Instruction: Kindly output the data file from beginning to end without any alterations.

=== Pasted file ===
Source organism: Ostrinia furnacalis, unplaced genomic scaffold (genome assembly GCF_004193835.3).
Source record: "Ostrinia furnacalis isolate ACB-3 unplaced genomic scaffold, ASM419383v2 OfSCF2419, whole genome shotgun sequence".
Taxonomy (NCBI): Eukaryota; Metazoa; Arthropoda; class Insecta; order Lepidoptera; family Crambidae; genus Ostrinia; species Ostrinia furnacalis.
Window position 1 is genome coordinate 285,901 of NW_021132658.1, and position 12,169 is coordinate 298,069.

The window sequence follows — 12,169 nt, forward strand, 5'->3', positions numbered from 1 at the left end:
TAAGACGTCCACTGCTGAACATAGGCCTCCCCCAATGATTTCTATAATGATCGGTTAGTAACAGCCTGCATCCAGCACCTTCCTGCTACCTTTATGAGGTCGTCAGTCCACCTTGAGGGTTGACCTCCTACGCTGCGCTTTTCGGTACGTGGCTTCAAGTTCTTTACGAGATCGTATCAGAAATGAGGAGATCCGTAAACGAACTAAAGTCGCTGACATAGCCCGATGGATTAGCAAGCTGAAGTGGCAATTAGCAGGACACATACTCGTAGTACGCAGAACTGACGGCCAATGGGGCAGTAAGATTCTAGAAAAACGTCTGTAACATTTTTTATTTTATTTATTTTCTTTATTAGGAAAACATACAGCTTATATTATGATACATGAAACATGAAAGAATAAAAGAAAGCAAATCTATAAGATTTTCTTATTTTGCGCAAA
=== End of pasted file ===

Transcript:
Source organism: Ostrinia furnacalis, unplaced genomic scaffold (genome assembly GCF_004193835.3).
Source record: "Ostrinia furnacalis isolate ACB-3 unplaced genomic scaffold, ASM419383v2 OfSCF2419, whole genome shotgun sequence".
Taxonomy (NCBI): Eukaryota; Metazoa; Arthropoda; class Insecta; order Lepidoptera; family Crambidae; genus Ostrinia; species Ostrinia furnacalis.
Window position 1 is genome coordinate 285,901 of NW_021132658.1, and position 12,169 is coordinate 298,069.

The window sequence follows — 12,169 nt, forward strand, 5'->3', positions numbered from 1 at the left end:
TAAGACGTCCACTGCTGAACATAGGCCTCCCCCAATGATTTCTATAATGATCGGTTAGTAACAGCCTGCATCCAGCACCTTCCTGCTACCTTTATGAGGTCGTCAGTCCACCTTGAGGGTTGACCTCCTACGCTGCGCTTTTCGGTACGTGGCTTCAAGTTCTTTACGAGATCGTATCAGAAATGAGGAGATCCGTAAACGAACTAAAGTCGCTGACATAGCCCGATGGATTAGCAAGCTGAAGTGGCAATTAGCAGGACACATACTCGTAGTACGCAGAACTGACGGCCAATGGGGCAGTAAGATTCTAGAAAAACGTCTGTAACATTTTTTATTTTATTTATTTTCTTTATTAGGAAAACATACAGCTTATATTATGATACATGAAACATGAAAGAATAAAAGAAAGCAAATCTATAAGATTTTCTTATTTTGCGCAAA